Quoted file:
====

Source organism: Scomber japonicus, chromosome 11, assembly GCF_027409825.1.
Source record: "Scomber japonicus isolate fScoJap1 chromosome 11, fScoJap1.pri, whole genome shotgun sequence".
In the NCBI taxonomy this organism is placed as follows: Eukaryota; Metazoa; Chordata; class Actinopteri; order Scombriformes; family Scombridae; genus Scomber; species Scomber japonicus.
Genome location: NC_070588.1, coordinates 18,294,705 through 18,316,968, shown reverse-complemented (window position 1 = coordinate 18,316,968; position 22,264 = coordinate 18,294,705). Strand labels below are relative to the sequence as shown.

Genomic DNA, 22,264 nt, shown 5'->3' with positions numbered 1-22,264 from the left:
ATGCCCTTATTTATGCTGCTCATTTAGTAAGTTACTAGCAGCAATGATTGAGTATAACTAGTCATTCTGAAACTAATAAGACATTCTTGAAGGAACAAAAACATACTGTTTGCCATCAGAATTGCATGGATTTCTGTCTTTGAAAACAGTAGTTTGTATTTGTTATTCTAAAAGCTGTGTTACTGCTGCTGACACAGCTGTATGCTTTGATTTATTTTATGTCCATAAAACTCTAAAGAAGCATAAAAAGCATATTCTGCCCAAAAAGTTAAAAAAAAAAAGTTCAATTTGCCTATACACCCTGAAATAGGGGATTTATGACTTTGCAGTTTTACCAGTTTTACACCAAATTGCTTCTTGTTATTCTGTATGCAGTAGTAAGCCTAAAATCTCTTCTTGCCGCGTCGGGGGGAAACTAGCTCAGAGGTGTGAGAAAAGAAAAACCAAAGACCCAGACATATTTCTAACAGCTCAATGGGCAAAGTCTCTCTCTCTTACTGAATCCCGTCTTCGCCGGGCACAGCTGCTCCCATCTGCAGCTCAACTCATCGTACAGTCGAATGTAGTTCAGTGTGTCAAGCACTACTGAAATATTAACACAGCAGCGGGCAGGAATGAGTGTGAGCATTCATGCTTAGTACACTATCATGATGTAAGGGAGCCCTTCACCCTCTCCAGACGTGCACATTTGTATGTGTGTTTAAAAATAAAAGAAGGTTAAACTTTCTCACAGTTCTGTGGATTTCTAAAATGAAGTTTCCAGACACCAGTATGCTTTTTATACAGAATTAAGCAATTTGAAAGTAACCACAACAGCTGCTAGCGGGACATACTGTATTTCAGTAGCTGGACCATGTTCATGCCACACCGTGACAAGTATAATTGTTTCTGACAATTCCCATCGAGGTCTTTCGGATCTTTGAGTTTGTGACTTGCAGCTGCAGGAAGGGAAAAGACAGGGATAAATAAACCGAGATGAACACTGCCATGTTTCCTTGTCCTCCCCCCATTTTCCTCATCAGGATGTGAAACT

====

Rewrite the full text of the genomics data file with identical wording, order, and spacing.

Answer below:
Source organism: Scomber japonicus, chromosome 11, assembly GCF_027409825.1.
Source record: "Scomber japonicus isolate fScoJap1 chromosome 11, fScoJap1.pri, whole genome shotgun sequence".
In the NCBI taxonomy this organism is placed as follows: Eukaryota; Metazoa; Chordata; class Actinopteri; order Scombriformes; family Scombridae; genus Scomber; species Scomber japonicus.
Genome location: NC_070588.1, coordinates 18,294,705 through 18,316,968, shown reverse-complemented (window position 1 = coordinate 18,316,968; position 22,264 = coordinate 18,294,705). Strand labels below are relative to the sequence as shown.

Genomic DNA, 22,264 nt, shown 5'->3' with positions numbered 1-22,264 from the left:
ATGCCCTTATTTATGCTGCTCATTTAGTAAGTTACTAGCAGCAATGATTGAGTATAACTAGTCATTCTGAAACTAATAAGACATTCTTGAAGGAACAAAAACATACTGTTTGCCATCAGAATTGCATGGATTTCTGTCTTTGAAAACAGTAGTTTGTATTTGTTATTCTAAAAGCTGTGTTACTGCTGCTGACACAGCTGTATGCTTTGATTTATTTTATGTCCATAAAACTCTAAAGAAGCATAAAAAGCATATTCTGCCCAAAAAGTTAAAAAAAAAAAGTTCAATTTGCCTATACACCCTGAAATAGGGGATTTATGACTTTGCAGTTTTACCAGTTTTACACCAAATTGCTTCTTGTTATTCTGTATGCAGTAGTAAGCCTAAAATCTCTTCTTGCCGCGTCGGGGGGAAACTAGCTCAGAGGTGTGAGAAAAGAAAAACCAAAGACCCAGACATATTTCTAACAGCTCAATGGGCAAAGTCTCTCTCTCTTACTGAATCCCGTCTTCGCCGGGCACAGCTGCTCCCATCTGCAGCTCAACTCATCGTACAGTCGAATGTAGTTCAGTGTGTCAAGCACTACTGAAATATTAACACAGCAGCGGGCAGGAATGAGTGTGAGCATTCATGCTTAGTACACTATCATGATGTAAGGGAGCCCTTCACCCTCTCCAGACGTGCACATTTGTATGTGTGTTTAAAAATAAAAGAAGGTTAAACTTTCTCACAGTTCTGTGGATTTCTAAAATGAAGTTTCCAGACACCAGTATGCTTTTTATACAGAATTAAGCAATTTGAAAGTAACCACAACAGCTGCTAGCGGGACATACTGTATTTCAGTAGCTGGACCATGTTCATGCCACACCGTGACAAGTATAATTGTTTCTGACAATTCCCATCGAGGTCTTTCGGATCTTTGAGTTTGTGACTTGCAGCTGCAGGAAGGGAAAAGACAGGGATAAATAAACCGAGATGAACACTGCCATGTTTCCTTGTCCTCCCCCCATTTTCCTCATCAGGATGTGAAACT